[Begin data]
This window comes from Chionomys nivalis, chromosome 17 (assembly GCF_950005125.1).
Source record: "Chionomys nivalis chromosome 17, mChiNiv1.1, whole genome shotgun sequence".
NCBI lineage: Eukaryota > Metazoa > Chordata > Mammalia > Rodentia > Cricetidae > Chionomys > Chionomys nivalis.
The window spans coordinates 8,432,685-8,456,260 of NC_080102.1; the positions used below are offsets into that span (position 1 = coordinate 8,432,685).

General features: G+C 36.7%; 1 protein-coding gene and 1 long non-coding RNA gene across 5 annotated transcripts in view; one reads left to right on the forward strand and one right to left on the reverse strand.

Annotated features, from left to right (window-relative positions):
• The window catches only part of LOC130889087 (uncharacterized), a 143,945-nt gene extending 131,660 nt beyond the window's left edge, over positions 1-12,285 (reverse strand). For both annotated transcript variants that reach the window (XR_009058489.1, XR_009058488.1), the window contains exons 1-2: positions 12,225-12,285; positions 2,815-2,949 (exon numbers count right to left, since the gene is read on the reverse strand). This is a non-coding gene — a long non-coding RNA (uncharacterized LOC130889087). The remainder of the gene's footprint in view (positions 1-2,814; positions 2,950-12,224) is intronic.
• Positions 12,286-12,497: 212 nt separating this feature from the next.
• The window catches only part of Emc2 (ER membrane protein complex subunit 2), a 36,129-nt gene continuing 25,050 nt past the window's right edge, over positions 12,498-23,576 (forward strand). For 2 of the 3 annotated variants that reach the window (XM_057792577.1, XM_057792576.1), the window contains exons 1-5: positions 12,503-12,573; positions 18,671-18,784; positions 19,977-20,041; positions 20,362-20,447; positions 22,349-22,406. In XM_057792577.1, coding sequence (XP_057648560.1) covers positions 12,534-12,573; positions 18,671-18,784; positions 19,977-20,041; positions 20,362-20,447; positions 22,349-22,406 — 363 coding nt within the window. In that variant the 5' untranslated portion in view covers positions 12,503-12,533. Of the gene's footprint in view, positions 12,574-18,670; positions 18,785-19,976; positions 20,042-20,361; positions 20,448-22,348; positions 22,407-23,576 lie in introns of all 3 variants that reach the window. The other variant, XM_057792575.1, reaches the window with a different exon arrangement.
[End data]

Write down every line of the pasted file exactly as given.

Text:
This window comes from Chionomys nivalis, chromosome 17 (assembly GCF_950005125.1).
Source record: "Chionomys nivalis chromosome 17, mChiNiv1.1, whole genome shotgun sequence".
NCBI lineage: Eukaryota > Metazoa > Chordata > Mammalia > Rodentia > Cricetidae > Chionomys > Chionomys nivalis.
The window spans coordinates 8,432,685-8,456,260 of NC_080102.1; the positions used below are offsets into that span (position 1 = coordinate 8,432,685).

General features: G+C 36.7%; 1 protein-coding gene and 1 long non-coding RNA gene across 5 annotated transcripts in view; one reads left to right on the forward strand and one right to left on the reverse strand.

Annotated features, from left to right (window-relative positions):
• The window catches only part of LOC130889087 (uncharacterized), a 143,945-nt gene extending 131,660 nt beyond the window's left edge, over positions 1-12,285 (reverse strand). For both annotated transcript variants that reach the window (XR_009058489.1, XR_009058488.1), the window contains exons 1-2: positions 12,225-12,285; positions 2,815-2,949 (exon numbers count right to left, since the gene is read on the reverse strand). This is a non-coding gene — a long non-coding RNA (uncharacterized LOC130889087). The remainder of the gene's footprint in view (positions 1-2,814; positions 2,950-12,224) is intronic.
• Positions 12,286-12,497: 212 nt separating this feature from the next.
• The window catches only part of Emc2 (ER membrane protein complex subunit 2), a 36,129-nt gene continuing 25,050 nt past the window's right edge, over positions 12,498-23,576 (forward strand). For 2 of the 3 annotated variants that reach the window (XM_057792577.1, XM_057792576.1), the window contains exons 1-5: positions 12,503-12,573; positions 18,671-18,784; positions 19,977-20,041; positions 20,362-20,447; positions 22,349-22,406. In XM_057792577.1, coding sequence (XP_057648560.1) covers positions 12,534-12,573; positions 18,671-18,784; positions 19,977-20,041; positions 20,362-20,447; positions 22,349-22,406 — 363 coding nt within the window. In that variant the 5' untranslated portion in view covers positions 12,503-12,533. Of the gene's footprint in view, positions 12,574-18,670; positions 18,785-19,976; positions 20,042-20,361; positions 20,448-22,348; positions 22,407-23,576 lie in introns of all 3 variants that reach the window. The other variant, XM_057792575.1, reaches the window with a different exon arrangement.